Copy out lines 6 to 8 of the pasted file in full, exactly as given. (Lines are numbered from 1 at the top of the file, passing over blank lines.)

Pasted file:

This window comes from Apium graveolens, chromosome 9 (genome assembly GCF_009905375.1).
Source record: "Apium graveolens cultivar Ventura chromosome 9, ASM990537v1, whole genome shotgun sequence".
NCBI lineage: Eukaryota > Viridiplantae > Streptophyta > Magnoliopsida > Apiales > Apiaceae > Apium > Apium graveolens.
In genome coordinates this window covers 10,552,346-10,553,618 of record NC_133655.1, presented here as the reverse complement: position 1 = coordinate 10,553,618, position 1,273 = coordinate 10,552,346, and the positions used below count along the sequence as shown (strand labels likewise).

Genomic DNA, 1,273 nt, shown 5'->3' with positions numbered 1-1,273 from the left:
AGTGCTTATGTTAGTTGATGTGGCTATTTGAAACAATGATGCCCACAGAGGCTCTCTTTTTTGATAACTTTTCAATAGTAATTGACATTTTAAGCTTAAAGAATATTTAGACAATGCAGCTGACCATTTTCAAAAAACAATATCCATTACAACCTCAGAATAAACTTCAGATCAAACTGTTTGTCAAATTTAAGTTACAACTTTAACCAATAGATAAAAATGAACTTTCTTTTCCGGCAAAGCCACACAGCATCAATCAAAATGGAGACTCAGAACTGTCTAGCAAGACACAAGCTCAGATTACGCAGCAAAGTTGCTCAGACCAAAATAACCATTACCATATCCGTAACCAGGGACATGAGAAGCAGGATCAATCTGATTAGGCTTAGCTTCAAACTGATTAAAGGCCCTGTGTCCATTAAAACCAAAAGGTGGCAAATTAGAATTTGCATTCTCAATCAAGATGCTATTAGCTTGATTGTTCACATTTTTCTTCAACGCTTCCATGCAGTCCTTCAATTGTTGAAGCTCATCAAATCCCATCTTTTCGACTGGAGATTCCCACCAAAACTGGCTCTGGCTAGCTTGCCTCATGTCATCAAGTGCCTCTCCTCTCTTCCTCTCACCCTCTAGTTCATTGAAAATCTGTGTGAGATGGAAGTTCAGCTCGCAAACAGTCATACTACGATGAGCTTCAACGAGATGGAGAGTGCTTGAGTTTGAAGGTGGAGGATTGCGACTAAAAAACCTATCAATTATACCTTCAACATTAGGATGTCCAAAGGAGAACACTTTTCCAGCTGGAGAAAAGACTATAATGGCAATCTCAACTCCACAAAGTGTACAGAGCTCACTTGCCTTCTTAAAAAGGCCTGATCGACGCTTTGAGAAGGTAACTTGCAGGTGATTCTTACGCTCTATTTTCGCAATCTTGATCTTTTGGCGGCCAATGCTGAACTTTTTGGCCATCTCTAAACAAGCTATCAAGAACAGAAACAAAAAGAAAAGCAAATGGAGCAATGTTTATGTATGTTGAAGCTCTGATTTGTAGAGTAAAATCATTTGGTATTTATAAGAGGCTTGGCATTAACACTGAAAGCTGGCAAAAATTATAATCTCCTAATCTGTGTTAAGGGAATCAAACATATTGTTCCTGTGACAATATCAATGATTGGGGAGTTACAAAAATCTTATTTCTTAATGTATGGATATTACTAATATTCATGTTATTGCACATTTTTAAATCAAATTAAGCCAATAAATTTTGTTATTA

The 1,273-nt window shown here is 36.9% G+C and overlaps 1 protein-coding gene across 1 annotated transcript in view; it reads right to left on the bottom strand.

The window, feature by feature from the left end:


AGTGCTTATGTTAGTTGATGTGGCTATTTGAAACAATGATGCCCACAGAGGCTCTCTTTTTTGATAACTTTTCAATAGTAATTGACATTTTAAGCTTAAAGAATATTTAGACAATGCAGCTGACCATTTTCAAAAAACAATATCCATTACAACCTCAGAATAAACTTCAGATCAAACTGTTTGTCAAATTTAAGTTACAACTTTAACCAATAGATAAAAATGAACTTTCTTTTCCGGCAAAGCCACACAGCATCAATCAAAATGGAGACTCAGAACTGTCTAGCAAGACACAAGCTCAGATTACGCAGCAAAGTTGCTCAGACCAAAATAACCATTACCATATCCGTAACCAGGGACATGAGAAGCAGGATCAATCTGATTAGGCTTAGCTTCAAACTGATTAAAGGCCCTGTGTCCATTAAAACCAAAAGGTGGCAAATTAGAATTTGCATTCTCAATCAAGATGCTATTAGCTTGATTGTTCACATTTTTCTTCAACGCTTCCATGCAGTCCTTCAATTGTTGAAGCTCATCAAATCCCATCTTTTCGACTGGAGATTCCCACCAAAACTGGCTCTGGCTAGCTTGCCTCATGTCATCAAGTGCCTCTCCTCTCTTCCTCTCACCCTCTAGTTCATTGAAAATCTGTGTGAGATGGAAGTTCAGCTCGCAAACAGTCATACTACGATGAGCTTCAACGAGATGGAGAGTGCTTGAGTTTGAAGGTGGAGGATTGCGACTAAAAAACCTATCAATTATACCTTCAACATTAGGATGTCCAAAGGAGAACACTTTTCCAGCTGGAGAAAAGACTATAATGGCAATCTCAACTCCACAAAGTGTACAGAGCTCACTTGCCTTCTTAAAAAGGCCTGATCGACGCTTTGAGAAGGTAACTTGCAGGTGATTCTTACGCTCTATTTTCGCAATCTTGATCTTTTGGCGGCCAATGCTGAACTTTTTGGCCATCTCTAAACAAGCTATCAAGAACAGAAACAAAAAGAAAAGCAAATGGAGCAATGTTTATGTATGTTGAAGCTCTGATTTGTAGAGTAAAATCATTTGGTATTTATAAGAGGCTTGGCATTAACACTGAAAGCTGGCAAAAATTATAATCTCCTAATCTGTGTTAAGGGAATCAAACATATTGTTCCTGTGACAATATCAATGATTGGGGAGTTACAAAAATCTTATTTCTTAATGTATGGATATTACTAATATTCATGTTATTGCACATTTTTAAATCAAATTAAGCCAATAAATTTTGTTATTA

The 1,273-nt window shown here is 36.9% G+C and overlaps 1 protein-coding gene across 1 annotated transcript in view; it reads right to left on the bottom strand.

The window, feature by feature from the left end: